But that's not the only answer — at least, not for women. Most men can track their baldness to androgenetic alopecia. But there are also a host of other factors that can also cause baldness and hair loss, and some of them are specific to women. The Pill, for instance, can cause hair loss in certain circumstances, as can over-dyeing your hair or a severely restricted diet. Other causes of baldness are more gender-blind: auto-immune problems, chemotherapy drugs, anemia and lupus can all contribute to hair loss.
The old idea that your hair falls out overnight isn't an old wives' tale, either. There's a condition called telogen effluvium where the body, after undergoing severe stress, suddenly puts all its follicles into the telogen stage at once, and hair promptly falls out. Causes can include childbirth, a serious infection or an eating disorder — but in most cases, the condition is temporary, and the hair will grow back once the stress abates and the follicles are allowed to enter the anagen phase again.
And then there's a specific kind of hair loss caused by frequent pulling of hair, called traction alopecia. If you're constantly putting your hair under severe stress by braiding, cornrowing or putting extensions in it, traction alopecia could result.
Are There Any Cures For Baldness?
OK, here's where it gets a bit tricky. The causes behind hair loss in women are so varied that it can actually be reasonably hard to pin down what exactly has happened when a woman loses her hair. Men can pretty easily point to their genes, but for women, it could be genes or a reaction to anything from over-dyeing their hair to a sudden hormone fluctuation (menopause, for example). Follicles are sensitive to hormones, though we're not entirely sure how or why.
This is why the chances are that, if your hair begins falling out, your doctor will just tell you to wait and see if it grows back, try to reduce your stress, and put away the hair bleach for a bit. But while their advice is well-intentioned, they may not actually be on the forefront of hair loss solutions.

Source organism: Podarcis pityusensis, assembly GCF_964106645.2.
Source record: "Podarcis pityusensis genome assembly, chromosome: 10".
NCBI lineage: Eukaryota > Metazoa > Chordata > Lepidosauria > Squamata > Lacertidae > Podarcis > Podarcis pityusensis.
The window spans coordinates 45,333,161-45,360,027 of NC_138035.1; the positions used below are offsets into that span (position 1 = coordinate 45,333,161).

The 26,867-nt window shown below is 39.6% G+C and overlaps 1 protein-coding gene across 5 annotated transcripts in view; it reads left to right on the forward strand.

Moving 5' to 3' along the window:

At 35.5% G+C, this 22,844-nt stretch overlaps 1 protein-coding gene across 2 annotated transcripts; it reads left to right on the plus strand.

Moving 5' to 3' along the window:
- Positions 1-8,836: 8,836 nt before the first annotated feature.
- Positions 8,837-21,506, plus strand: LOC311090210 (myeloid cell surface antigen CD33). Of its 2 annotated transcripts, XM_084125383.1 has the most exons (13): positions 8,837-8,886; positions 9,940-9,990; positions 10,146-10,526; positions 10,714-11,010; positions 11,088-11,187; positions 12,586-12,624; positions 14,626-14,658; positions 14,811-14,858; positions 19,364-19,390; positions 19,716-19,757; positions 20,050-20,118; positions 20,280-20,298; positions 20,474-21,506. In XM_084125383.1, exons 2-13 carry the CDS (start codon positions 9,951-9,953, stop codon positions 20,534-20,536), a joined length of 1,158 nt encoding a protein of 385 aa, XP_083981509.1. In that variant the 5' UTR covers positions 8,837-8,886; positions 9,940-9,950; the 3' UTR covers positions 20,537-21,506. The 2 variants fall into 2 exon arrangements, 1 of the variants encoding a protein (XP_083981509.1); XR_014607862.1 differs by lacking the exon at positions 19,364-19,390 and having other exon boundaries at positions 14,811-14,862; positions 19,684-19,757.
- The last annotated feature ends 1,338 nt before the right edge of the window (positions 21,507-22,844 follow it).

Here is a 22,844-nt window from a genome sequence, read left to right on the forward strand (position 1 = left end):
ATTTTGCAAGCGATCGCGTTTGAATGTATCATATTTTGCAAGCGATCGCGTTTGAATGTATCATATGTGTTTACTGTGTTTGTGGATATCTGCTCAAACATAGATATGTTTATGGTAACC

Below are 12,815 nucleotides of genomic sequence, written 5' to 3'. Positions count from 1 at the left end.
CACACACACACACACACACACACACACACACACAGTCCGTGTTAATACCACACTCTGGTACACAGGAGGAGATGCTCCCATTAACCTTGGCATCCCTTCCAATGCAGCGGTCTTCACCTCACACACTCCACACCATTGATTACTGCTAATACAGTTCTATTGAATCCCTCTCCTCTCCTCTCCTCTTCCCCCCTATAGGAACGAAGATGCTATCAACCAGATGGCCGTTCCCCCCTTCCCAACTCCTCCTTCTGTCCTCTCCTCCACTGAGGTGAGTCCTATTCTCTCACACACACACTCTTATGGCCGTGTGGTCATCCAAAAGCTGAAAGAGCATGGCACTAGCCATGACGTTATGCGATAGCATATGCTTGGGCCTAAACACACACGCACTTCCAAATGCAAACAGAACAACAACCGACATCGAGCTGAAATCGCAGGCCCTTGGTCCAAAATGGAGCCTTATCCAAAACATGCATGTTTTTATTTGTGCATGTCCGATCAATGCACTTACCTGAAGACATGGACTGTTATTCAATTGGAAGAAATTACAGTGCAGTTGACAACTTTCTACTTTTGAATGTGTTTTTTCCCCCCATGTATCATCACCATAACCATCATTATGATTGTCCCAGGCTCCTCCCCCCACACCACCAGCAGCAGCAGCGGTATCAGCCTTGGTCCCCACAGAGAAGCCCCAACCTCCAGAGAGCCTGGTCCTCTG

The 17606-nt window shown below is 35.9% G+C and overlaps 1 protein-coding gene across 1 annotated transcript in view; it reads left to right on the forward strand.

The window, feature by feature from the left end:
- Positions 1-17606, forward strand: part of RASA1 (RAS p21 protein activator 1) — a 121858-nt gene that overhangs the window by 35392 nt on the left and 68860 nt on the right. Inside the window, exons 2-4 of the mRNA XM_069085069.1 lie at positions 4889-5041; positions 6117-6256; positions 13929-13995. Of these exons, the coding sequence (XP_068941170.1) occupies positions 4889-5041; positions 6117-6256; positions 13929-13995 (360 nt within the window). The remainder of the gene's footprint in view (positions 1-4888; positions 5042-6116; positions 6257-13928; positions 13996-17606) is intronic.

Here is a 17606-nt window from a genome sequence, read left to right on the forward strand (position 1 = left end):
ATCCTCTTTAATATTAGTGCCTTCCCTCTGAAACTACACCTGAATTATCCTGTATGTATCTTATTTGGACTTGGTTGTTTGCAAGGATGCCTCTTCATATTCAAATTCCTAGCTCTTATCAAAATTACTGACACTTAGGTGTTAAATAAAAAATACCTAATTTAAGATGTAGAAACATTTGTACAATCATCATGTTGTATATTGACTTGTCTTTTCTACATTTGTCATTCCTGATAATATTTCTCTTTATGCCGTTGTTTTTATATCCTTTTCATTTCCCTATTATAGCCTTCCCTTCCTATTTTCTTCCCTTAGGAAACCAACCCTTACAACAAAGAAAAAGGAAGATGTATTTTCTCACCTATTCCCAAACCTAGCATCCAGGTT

Rogaine and similar products use a chemical called minoxidil applied directly to the scalp, which is supposed to stimulate anagen growth in follicles. (We don't quite know how it works, but it seems to have a reasonable success rate.) But when it comes to hair regrowth, there are other scientific areas of inquiry that may also be promising.
A 2015 study by the University of Southern California lent truth to the old idea that plucking a hair grows four more in its place. By plucking around 200 hairs in a specific high-density pattern from mice, researchers found that they could get a regrowth rate of 1200 hairs. Plucking in this very special way, it seems, prompted the body's immune system to sense an attack and tell the follicles to regrow on the double.
But do not try this at home: the scientists used an incredibly detailed model of hairs on each mouse and stuck to a very specific plucking pattern — so it's not something you could recreate with your mom's tweezers on a Saturday night.
There have been a few big headlines recently about the amazing hair growth side effects of immunosuppressive drugs — though they obviously can't be prescribed widely for hair loss, or they'd wreak havoc on your immune system simply to help you grow out your tresses. But the most attention-grabbing hair regrowth research has been conducted with stem cells. Researchers at Sanford-Burnham Medical Research Institute released a study this February claiming they'd found a way to create new cells that encourage hair growth, transforming stem cells into dermal papilla cells that boost follicle activity. The experiment hasn't been conducted on humans yet, though, so we're still a way off from stem cells being a practical solution to hair loss.
The best option when you notice hair loss? Look at your family's history of hair thinning in women, regulate your nutrition, lower stress levels and go see your doctor to talk about how your hormones might be affecting things. And don't worry. It happens to almost half of us. You're not alone.
Images: Anna Demianenko/Unsplash, Giphy (3)